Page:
“The transformation of the profession is likely to be profound…Indeed, by around 2020, we expect a tipping point for individual firms which will impact the competitive landscape [and the role of talent in law firms]. Businesses must prepare effectively now so they are not left behind by the end of the decade.”

Smart firms have started recognizing and evolving the way they do business to accommodate this change in market condition.  Specifically, they are starting to compute profitability of matters, using business intelligence, and empowering their professionals to understand cost of production and more modern performance metrics such as actual margin on matters.  The firms are providing their professionals with the appropriate tools to enable them to select appropriate resources and more accurately budget matters to ensure sustainable profitability for the firm.

Unfortunately, one issue remains at many firms that hinders their ability to modernize their business:  legacy compensation models.  In the firms which are getting ahead of the game and trying to evolve their culture to a more profit oriented focus, without also adjusting their compensation model, they’re battling themselves as they retain inefficient incentive structures to drive the right behavior.

If specific billable hour targets are still tied to partners’ compensation, they have less incentive to distribute billable work to the most cost-effective resource.

When I was at a firm a few years ago, the finance director and I went through an exercise to compute the relative profitability of each grade of our lawyers in the firm–newly qualified associates, senior associates, junior partners, etc.–all the way through to the senior partner level.  By correctly assessing a number of criteria that evaluated the true cost structure, we were able to calculate the cost of each billable hour per each different grade of lawyer.  Once identified, we shared the results with our firm partners:  and as it so happened, our most profitable hours were being worked by our senior associates. In various ensuing discussions I’ve had with colleagues and peers at other firms, it would seem that this result is a fairly standard occurrence.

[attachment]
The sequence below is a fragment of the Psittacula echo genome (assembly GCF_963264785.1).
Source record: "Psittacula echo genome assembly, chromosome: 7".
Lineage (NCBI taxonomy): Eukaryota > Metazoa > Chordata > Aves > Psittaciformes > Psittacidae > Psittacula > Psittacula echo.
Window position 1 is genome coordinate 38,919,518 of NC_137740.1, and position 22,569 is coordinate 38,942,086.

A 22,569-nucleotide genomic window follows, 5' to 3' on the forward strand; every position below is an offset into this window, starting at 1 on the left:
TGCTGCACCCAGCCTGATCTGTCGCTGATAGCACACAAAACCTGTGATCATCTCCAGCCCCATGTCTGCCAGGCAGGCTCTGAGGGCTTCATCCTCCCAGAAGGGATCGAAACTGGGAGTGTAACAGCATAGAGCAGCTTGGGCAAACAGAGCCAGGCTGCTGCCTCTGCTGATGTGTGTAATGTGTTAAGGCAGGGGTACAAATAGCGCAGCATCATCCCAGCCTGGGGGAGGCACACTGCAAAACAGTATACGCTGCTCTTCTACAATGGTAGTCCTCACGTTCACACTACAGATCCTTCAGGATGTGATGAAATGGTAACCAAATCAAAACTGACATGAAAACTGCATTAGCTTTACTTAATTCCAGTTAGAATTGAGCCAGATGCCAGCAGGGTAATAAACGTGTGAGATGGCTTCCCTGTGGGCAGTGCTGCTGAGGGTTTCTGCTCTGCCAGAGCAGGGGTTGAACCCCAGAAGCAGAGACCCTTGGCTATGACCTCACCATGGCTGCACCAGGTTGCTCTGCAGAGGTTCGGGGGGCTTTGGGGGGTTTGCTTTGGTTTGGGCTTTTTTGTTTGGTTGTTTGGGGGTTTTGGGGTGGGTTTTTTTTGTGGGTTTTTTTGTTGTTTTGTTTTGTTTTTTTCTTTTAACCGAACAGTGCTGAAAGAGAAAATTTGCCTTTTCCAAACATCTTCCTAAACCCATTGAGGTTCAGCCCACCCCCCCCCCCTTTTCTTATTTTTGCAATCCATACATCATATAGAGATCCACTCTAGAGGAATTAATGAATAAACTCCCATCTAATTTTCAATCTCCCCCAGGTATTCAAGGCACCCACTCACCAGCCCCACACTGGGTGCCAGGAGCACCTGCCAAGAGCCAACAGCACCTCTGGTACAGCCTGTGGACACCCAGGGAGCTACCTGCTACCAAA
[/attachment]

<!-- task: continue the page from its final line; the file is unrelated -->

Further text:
As part of the exercise, we computed and readily shared with the firm’s partners during a retreat the true profitability metrics for each hour worked by our equity and senior equity partners. For senior equity, this equated to approximately negative USD $130/hour. This was not an easy statistic to share with the senior partners (it’s tricky to tell your collective ‘bosses’ that, to borrow a phrase from one of my favorite films, Mr. Mom, “you’re doing it wrong”); however, we took the exercise further and explained that their time was, in fact, best spent managing clients (client care), focusing on business development, and ensuring that work was appropriately distributed across the firm. Recast across these work functions, they more readily accepted and comprehended the validity of the financial results we were sharing.